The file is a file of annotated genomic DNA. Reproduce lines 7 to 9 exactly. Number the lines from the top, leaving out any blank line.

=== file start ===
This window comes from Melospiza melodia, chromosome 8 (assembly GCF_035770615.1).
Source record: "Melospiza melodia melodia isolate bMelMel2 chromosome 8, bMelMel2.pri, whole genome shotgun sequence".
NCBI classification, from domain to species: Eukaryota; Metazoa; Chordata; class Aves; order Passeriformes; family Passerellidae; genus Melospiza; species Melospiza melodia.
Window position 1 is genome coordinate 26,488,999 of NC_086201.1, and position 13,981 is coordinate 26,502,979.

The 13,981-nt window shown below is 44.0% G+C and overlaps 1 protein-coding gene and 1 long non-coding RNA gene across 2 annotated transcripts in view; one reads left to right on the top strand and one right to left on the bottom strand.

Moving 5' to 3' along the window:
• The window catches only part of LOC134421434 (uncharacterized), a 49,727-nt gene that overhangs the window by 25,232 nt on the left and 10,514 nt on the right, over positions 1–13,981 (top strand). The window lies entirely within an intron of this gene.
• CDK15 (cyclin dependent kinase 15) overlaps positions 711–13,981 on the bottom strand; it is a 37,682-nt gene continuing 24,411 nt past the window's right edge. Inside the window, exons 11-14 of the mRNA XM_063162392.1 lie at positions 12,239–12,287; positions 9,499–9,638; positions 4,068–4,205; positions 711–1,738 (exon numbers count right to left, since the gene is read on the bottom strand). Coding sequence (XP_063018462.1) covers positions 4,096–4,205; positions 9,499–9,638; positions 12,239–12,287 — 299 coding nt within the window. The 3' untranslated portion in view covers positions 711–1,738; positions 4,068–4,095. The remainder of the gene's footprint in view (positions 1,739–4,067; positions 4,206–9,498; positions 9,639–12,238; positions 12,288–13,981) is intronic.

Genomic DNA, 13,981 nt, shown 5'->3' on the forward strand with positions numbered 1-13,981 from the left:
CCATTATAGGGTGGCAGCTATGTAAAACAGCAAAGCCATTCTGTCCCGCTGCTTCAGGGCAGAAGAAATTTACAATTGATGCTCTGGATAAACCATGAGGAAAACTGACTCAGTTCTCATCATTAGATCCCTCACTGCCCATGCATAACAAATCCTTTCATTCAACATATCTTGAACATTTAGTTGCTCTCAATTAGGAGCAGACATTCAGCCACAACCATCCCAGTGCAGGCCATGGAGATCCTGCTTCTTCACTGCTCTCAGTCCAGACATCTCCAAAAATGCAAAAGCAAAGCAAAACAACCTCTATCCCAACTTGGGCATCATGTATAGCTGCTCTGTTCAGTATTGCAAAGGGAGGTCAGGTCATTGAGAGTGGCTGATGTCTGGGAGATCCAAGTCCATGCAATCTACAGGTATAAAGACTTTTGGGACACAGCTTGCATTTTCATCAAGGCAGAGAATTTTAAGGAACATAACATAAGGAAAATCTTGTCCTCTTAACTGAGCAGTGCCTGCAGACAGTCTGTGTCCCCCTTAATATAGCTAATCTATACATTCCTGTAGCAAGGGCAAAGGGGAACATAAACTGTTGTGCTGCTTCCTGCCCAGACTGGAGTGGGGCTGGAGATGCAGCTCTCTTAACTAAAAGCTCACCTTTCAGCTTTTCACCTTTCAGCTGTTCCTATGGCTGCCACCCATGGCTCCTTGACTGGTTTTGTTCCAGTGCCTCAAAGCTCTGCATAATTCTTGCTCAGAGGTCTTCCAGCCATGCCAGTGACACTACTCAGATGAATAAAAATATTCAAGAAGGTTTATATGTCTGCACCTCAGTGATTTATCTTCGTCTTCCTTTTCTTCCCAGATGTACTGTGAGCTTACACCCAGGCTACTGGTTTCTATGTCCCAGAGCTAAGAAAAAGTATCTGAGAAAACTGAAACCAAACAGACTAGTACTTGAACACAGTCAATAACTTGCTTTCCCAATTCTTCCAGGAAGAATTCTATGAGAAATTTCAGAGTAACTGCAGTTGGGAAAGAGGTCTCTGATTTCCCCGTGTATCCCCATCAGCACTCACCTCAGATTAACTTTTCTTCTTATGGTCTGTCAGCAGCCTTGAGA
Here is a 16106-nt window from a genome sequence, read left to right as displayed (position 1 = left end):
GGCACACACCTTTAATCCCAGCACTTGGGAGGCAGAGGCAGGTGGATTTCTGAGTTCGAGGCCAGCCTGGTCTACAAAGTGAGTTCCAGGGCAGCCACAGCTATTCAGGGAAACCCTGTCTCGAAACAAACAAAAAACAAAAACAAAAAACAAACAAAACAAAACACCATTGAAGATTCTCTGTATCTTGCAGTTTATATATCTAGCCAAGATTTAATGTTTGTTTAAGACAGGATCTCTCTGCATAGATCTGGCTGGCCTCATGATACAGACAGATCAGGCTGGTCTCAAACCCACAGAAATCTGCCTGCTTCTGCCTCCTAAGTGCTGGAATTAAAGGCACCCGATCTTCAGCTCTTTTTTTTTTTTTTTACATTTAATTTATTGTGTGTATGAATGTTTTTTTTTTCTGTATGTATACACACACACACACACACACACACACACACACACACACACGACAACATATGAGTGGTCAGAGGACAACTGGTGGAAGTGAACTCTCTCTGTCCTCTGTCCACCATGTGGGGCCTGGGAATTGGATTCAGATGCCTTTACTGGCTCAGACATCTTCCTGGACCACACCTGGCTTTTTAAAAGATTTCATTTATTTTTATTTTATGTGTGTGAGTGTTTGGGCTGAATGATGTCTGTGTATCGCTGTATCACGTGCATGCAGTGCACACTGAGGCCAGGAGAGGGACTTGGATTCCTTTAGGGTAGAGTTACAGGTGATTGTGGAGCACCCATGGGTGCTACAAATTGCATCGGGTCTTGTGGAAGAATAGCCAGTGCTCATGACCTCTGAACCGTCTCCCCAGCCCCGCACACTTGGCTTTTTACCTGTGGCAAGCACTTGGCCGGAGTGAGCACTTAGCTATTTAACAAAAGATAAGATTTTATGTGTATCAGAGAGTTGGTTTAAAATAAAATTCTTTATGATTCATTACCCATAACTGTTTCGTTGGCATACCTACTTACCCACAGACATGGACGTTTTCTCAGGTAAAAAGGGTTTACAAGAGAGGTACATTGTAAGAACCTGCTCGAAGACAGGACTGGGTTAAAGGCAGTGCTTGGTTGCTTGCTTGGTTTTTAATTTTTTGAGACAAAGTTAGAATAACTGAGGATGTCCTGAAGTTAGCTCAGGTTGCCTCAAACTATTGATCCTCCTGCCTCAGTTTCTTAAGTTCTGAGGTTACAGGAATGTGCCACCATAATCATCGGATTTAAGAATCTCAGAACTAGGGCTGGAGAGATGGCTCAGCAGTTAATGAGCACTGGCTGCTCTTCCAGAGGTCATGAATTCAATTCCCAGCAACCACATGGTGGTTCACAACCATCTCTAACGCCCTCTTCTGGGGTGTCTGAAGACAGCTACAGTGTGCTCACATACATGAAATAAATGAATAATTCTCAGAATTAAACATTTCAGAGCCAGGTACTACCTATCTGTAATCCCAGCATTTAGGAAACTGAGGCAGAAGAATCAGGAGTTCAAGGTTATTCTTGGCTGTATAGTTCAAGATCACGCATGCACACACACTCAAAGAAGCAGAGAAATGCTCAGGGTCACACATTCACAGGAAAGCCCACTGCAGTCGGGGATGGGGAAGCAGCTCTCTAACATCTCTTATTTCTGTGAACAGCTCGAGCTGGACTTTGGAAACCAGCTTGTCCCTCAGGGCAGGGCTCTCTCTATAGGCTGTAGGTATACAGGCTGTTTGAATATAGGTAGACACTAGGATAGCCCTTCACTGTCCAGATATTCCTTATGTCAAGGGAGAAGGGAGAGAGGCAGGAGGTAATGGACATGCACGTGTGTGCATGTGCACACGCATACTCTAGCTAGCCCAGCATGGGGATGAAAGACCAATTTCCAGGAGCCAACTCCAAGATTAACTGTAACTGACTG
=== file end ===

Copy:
• The window catches only part of LOC134421434 (uncharacterized), a 49,727-nt gene that overhangs the window by 25,232 nt on the left and 10,514 nt on the right, over positions 1–13,981 (top strand). The window lies entirely within an intron of this gene.
• CDK15 (cyclin dependent kinase 15) overlaps positions 711–13,981 on the bottom strand; it is a 37,682-nt gene continuing 24,411 nt past the window's right edge. Inside the window, exons 11-14 of the mRNA XM_063162392.1 lie at positions 12,239–12,287; positions 9,499–9,638; positions 4,068–4,205; positions 711–1,738 (exon numbers count right to left, since the gene is read on the bottom strand). Coding sequence (XP_063018462.1) covers positions 4,096–4,205; positions 9,499–9,638; positions 12,239–12,287 — 299 coding nt within the window. The 3' untranslated portion in view covers positions 711–1,738; positions 4,068–4,095. The remainder of the gene's footprint in view (positions 1,739–4,067; positions 4,206–9,498; positions 9,639–12,238; positions 12,288–13,981) is intronic.

Genomic DNA, 13,981 nt, shown 5'->3' on the forward strand with positions numbered 1-13,981 from the left: